A U.S. Marshal from Upper Marlboro is facing federal charges of money laundering related to numerous online romance scams where victims reported losing a combined $1.9 million.
A federal criminal complaint has been filed against Isidore Iwuagwu, 35.
"If you find yourself in an online relationship and you’re asked for a bunch of money, it’s probably fraud not love," said U.S. Attorney for the District of Maryland, Erek L. Barron. "We’re prosecuting elder fraud, including romance scams, to the fullest extent of the law."
According to court documents, Iwuagwu is a Special Deputy United States Marshal and Department of Justice contractor providing security for critical Department of Justice facilities.
Between October 2015 and July 2021, Iwuagwu participated in a romance scam in which individuals contacted victims on social media platforms and dating sites, engaged in online relationships with the victims, then convinced victims to send large sums of money, according to court documents.
The individuals claimed the funds were needed for personal hardships or shipping costs for various imports. Many victims reported sending funds at the request of individuals claiming to be deployed members of the U.S. Armed Forces.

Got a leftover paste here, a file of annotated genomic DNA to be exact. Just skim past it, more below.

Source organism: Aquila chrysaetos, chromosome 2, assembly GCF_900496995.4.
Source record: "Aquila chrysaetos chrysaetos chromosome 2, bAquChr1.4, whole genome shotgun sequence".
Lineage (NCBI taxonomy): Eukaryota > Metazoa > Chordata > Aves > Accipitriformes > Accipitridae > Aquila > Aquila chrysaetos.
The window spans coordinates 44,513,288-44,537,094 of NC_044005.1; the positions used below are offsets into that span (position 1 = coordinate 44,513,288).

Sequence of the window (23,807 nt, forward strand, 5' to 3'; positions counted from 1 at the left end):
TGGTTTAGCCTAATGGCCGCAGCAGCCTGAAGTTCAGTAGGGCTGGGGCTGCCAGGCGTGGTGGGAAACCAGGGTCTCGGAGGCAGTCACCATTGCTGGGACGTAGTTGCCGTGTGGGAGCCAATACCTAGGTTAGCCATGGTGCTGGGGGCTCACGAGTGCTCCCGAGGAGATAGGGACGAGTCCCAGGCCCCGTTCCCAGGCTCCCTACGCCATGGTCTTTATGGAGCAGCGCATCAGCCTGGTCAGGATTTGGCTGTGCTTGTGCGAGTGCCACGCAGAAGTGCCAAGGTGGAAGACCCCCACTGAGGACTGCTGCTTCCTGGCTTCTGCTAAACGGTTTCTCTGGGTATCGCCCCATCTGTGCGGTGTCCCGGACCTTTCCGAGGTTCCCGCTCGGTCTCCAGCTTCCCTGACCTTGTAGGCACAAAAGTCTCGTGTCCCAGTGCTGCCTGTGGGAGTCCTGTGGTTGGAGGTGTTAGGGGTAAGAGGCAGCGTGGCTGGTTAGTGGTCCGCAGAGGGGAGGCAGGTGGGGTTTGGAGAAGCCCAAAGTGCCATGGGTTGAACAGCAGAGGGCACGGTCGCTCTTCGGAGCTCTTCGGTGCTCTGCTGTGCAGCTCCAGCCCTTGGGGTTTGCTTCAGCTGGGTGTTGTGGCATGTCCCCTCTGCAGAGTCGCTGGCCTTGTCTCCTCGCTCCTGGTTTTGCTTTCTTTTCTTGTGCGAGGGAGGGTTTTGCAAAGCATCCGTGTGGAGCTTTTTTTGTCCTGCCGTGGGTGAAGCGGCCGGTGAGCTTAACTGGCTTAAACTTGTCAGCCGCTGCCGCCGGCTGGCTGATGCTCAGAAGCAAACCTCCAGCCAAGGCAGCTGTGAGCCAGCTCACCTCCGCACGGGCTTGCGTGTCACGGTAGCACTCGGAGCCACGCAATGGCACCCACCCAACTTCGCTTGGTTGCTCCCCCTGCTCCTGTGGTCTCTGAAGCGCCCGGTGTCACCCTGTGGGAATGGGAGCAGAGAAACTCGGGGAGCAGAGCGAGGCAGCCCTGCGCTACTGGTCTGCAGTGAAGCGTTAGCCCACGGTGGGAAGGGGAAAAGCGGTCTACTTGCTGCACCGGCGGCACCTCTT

The alleged scam involved more than 20 victims, many of whom are senior citizens. The victims linked to Iwuagwu reported losing a combined $1.9 million to the scheme.
One victim sent more than $300,000 to Iwuagwu after believing him to be the attorney for a Major General in the U.S. Army who needed money to return to the U.S. to be with her.
Another victim sent $51,880 to Iwuagwu under the impression that they were helping a Spanish doctor provide medical treatment in other countries. When the victim began to express doubts about the funds she was sending, the individual sent the victim a photograph of Iwuagwu’s Department of Justice contractor credentials to ease her concerns.
Law enforcement reviewed 30 accounts controlled by Iwuagwu between 2013 and 2021. During this time, Iwuagwu allegedly received approximately $1.65 million in wire transfers from 119 individuals and approximately $1.138 million in other deposits, including money orders, personal checks, cashier’s checks and cash.
Specifically, Iwuagwu is alleged to have wired more than $1.5 million from his accounts, including $200,000 to a Nigerian company, and withdrew approximately $511,900 through ATM and other cash withdrawals.
If convicted, Iwuagwu faces a maximum sentence of 20 years in federal prison for conspiracy to commit money laundering.
The Department of Justice runs the National Elder Fraud Hotline at 1-833-FRAUD-11 (1-833-372-8311) for elders who have been financially exploited to report their incident, and be connected with additional resources and information. Victims are encouraged to file a complaint online with the FBI’s Internet Crime Complaint Center at this website or by calling 1-800-225-5324. Elder fraud complaints may be filed with the FTC at www.ftccomplaintassistant.gov or at 877-FTC-HELP.